As always, I started chatting up. The two men were from Mumbai, where they worked with Bhavan's rescuing snakes and spreading awareness about the need to protect snakes. "People used to kill snakes out of fear and I felt it was wrong so I joined Bhavan's which had started rescuing snakes," said Prabhu, a Tamilian who was born and brought up in Mumbai. His friend Hemant, was a Maharashtrian, and both worked in the same place. They had been working non stop for the last two or three years and so they were on a 15 day or one month vacation, going to different places in Tamil Nadu and maybe unintentionally focusing on the fauna around. They told us about the birds they had spotted in Kodai and Meghamalai, apart from Kudalur, of course.

"How did you get into snake rescue?" I asked.

I was stunned to hear that the two boys had done engineering, one of them in IT and the other in Civil. But as they matured into youth (they must have been in their early 20s), they were slowly drawn into rescuing the snakes, and their career path changed. They draw a salary, which they are happy with. They also do other work, but all around rescuing animals or working with children creating awareness about the need to protect the environment.

"How did your parents agree?" I asked.

"They were upset initially, but then they agreed," Prabhu, the outspoken one, said. I admired the parents who endorsed their sons' decision and are supportive. Maybe they had fights about the money spent on engineering education, but they came around and accepted it.

While going around the fields, I saw several kinds of birds and I learnt that mynah, owls and parakeets have their nests in coconut trees. I saw bee-eaters in certain kinds of fields, while some other birds preferred a different kind of greenery. They previous day, during a nature trail through Thekkady forest, the guide - a tribal whom the government had trained to be a naturalist and guide - told us about one kind of parakeets that went only for banana plantation. They had become rare to sight in between because banana cultivation had come down. But now again there was a revival it seems.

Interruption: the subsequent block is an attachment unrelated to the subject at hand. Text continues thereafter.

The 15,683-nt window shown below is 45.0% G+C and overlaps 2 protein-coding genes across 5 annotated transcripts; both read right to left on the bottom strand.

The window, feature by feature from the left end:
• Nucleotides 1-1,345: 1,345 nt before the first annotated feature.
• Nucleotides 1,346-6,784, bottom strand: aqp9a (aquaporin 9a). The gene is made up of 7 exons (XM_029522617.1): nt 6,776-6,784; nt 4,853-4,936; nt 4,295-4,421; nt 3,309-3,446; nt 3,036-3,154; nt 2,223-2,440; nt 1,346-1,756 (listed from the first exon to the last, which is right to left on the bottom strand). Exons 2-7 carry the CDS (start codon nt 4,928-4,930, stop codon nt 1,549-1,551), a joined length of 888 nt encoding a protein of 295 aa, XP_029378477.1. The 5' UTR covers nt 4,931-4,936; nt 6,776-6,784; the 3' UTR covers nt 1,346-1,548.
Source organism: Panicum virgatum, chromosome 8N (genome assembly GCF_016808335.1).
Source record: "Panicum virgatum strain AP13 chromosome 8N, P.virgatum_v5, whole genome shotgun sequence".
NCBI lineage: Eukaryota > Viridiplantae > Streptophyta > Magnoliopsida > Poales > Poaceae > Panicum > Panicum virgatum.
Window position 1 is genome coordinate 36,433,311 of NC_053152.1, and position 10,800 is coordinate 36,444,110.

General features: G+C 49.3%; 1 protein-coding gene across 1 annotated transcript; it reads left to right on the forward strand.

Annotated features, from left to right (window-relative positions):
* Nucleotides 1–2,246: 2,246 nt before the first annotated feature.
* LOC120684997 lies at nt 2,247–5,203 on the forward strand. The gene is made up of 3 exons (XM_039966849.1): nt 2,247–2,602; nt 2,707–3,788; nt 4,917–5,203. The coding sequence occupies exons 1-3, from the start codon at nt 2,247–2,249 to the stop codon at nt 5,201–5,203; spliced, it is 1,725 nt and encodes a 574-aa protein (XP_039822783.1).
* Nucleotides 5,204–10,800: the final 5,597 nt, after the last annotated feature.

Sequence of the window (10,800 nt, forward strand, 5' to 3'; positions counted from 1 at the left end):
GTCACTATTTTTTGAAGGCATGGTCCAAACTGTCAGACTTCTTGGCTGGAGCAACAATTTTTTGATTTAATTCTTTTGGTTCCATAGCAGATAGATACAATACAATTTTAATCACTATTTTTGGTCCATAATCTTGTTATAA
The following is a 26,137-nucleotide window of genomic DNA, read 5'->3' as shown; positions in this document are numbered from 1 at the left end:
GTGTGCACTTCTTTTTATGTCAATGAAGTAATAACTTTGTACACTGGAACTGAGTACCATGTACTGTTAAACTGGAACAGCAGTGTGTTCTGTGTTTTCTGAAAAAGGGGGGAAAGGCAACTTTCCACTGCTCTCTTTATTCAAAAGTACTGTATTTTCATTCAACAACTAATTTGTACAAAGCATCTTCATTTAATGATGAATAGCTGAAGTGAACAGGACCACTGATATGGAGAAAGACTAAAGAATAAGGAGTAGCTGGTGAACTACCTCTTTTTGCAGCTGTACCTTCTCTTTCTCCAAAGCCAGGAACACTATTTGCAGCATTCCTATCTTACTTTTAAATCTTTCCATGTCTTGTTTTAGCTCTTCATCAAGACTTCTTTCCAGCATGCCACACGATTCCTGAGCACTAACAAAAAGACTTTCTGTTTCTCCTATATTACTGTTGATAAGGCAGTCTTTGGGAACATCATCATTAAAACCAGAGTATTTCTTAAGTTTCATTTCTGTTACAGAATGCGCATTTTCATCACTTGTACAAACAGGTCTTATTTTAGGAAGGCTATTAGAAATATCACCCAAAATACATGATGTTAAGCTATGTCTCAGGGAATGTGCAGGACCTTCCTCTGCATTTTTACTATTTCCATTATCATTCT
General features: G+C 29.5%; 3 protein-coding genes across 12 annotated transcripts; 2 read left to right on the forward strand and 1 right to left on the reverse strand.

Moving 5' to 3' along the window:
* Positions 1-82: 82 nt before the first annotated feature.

I was reminded of a story I had heard when working on a dance-play on bees - that bees in China were vanishing . I wondered if the farmers in the surroundings appreciated the rare birds that they sighted regularly. I wondered, when we cut forests to plant a particular kind of plant/crop, what happened to the birds that depended on those trees. When we replant in a different locations (if at all we do), then do we consider the need for variety? Because we cannot know which plant houses which bird and what will happen to a species if 'useless' trees are cut.

With these thoughts came the constant struggle between man and nature. Ironically, it is only men who can fight other men who destroy nature. And there will always be a conflict.

Meanwhile, we can only hope that more and more Prabhus and Hemants are created so that at some point, we can hope for the natural order to be restored.